Lineup of year's most impressive Fall Leaguers highlighted by Yankees' Sanchez, Rangers' Profar
By Mike Rosenbaum
The Arizona Fall League's six-week season concluded with Saturday's championship game. And while it can be difficult to evaluate players in such a limited amount of time, especially with frequent roster fluctuations, some performances in the Fall League simply stand out more than others.
Here is a lineup of prospects who impressed in this year's Fall League -- MLBPipeline.com's All-AFL Team:
C: Gary Sanchez (Yankees' No. 5 prospect)
Sanchez opened the Fall League on a tear and hit .295/.357/.625 with a league-best seven home runs and 55 total bases in 22 games for Surprise. The 22-year-old showcased his two loudest tools in the Fall Stars Game as he clubbed a two-run home run and threw out a basestealer en route to being named Player of the Game. Sanchez's shortcomings as a blocker and receiver continue to hurt his chances of becoming an everyday catcher, but his cannon of an arm and sound catch-and-throw skills will always allow him to compensate for some of those deficiencies.
1B: Dominic Smith (Mets' No. 5 prospect)
Smith picked up in the AFL where he left off in the Florida State League, making consistently loud contact and barreling the ball to from line to line. MLBPipeline.com's No. 92 overall prospect hit .362 in 14 games for Salt River and might have contended for the batting title if not for a muscle strain that sidelined him for roughly two weeks. The 20-year-old's approach supports the numbers, too, as he's extremely patient and willing to take a walk but also is comfortable hitting in any count and seldom expands his zone. Meanwhile, Smith's defense at first base drew rave reviews throughout the fall.
2B: Chad Pinder (A's No. 7 prospect)
Pinder, 23, hit a career-high 15 home runs (and 32 doubles) this year at Double-A Midland, eliminating much of the doubt about whether his power would translate outside of the California League. That trend continued in the Fall League, where he hit four home runs in only 13 games and once again showed an impressive blend of bat speed and barrel awareness. While Pinder possesses the arm strength for shortstop, his range and tendency to field balls close to his body are better suited for the keystone long term.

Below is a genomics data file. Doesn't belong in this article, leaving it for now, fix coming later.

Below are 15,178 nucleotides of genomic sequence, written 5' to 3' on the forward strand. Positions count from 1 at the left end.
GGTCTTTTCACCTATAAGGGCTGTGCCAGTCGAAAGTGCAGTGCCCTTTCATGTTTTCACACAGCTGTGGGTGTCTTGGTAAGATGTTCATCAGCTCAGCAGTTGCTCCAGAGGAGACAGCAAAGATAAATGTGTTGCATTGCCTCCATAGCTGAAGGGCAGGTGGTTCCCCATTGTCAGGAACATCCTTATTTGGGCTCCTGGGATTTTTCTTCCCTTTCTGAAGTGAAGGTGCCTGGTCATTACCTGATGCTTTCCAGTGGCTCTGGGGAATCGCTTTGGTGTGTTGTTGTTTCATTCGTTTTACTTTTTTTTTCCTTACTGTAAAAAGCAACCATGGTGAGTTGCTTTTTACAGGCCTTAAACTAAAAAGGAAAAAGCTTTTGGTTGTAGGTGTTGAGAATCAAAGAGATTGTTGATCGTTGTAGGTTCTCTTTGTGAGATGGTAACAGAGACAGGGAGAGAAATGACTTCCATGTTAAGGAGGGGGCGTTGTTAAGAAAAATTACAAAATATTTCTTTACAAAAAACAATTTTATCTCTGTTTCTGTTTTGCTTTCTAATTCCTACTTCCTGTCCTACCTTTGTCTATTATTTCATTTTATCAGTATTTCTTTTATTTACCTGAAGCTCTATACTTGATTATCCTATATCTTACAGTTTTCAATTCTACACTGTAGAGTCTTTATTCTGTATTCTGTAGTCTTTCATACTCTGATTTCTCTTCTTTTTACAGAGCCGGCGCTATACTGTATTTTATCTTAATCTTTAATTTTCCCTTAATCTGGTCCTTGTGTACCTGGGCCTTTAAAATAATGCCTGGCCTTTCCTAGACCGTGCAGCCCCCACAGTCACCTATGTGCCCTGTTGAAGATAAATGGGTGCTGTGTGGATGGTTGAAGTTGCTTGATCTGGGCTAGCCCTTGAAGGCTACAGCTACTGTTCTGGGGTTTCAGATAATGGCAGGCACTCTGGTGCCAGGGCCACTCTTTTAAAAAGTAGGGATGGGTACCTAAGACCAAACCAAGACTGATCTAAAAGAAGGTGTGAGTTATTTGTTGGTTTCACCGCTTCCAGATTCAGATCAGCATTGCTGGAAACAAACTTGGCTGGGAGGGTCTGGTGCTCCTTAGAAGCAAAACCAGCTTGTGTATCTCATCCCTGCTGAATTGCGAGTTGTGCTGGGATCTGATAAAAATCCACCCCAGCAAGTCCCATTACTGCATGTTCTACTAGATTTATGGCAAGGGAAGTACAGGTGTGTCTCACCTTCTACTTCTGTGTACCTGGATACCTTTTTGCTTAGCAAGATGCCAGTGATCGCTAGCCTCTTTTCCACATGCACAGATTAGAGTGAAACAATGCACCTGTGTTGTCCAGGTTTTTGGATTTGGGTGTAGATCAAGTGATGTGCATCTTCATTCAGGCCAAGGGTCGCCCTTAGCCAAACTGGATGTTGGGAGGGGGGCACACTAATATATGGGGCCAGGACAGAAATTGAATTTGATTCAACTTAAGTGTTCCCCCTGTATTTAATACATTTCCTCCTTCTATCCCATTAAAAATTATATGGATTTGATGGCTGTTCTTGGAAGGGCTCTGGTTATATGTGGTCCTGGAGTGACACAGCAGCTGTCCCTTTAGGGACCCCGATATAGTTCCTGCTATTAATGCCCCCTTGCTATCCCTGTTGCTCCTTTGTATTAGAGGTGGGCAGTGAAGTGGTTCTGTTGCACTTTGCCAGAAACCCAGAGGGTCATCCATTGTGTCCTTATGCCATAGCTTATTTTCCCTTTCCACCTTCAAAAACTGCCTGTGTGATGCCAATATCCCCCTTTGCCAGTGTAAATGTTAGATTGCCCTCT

Runner-up: Aledmys Diaz (St. Louis Cardinals)
3B: Jeimer Candelario (Cubs' No. 20 prospect)
Candelario arguably was the top breakout prospect in this year's Fall League, hitting .329/.371/.610 with five home runs, eight doubles and 15 RBIs in 21 games for Mesa. The 21-year-old switch-hitter was particularly impressive from the left side of the plate, exhibiting plus bat speed and in-game power to all fields. Candelario made strides at third base during the regular season and has continued to work hard in the AFL, but the roadblock ahead of him in Chicago raises obvious questions about his future defensive home.
SS: Christian Arroyo (Giants' No. 2 prospect)
Arroyo followed a strong season at Class A Advanced San Jose with an equally impressive showing in the AFL, hitting .308 with three home runs and three doubles in 19 games for Scottsdale. The 20-year-old right-handed hitter employs an aggressive approach and has some swing-and-miss to his game, but he also finds the barrel quite a bit -- thanks to excellent hand-eye coordination and a deep contact point -- and has good pop for his size, with the potential for 12-15 home runs at maturity. Arroyo has good actions and hands at shortstop but range that's a cleaner fit at second base, although his bat makes him attractive at either middle-infield spot.
OF: Lewis Brinson (Rangers' No. 4 prospect)
Brinson, 21, was moved from the AFL to the Puerto Rico Winter League after the season's third week, but he made an indelible impression before departing, batting .300 with six extra-base hits and five steals in 11 games for Surprise. During that time, the No. 65 overall prospect was arguably the best player on the field in terms of his athleticism, tools and overall capacity to impact a game. And with so much room left for improvement, it wouldn't be a surprise to see Brinson continue his surge toward the Major Leagues next season, even with Joey Gallo and Nomar Mazara seemingly ahead of him on the depth chart.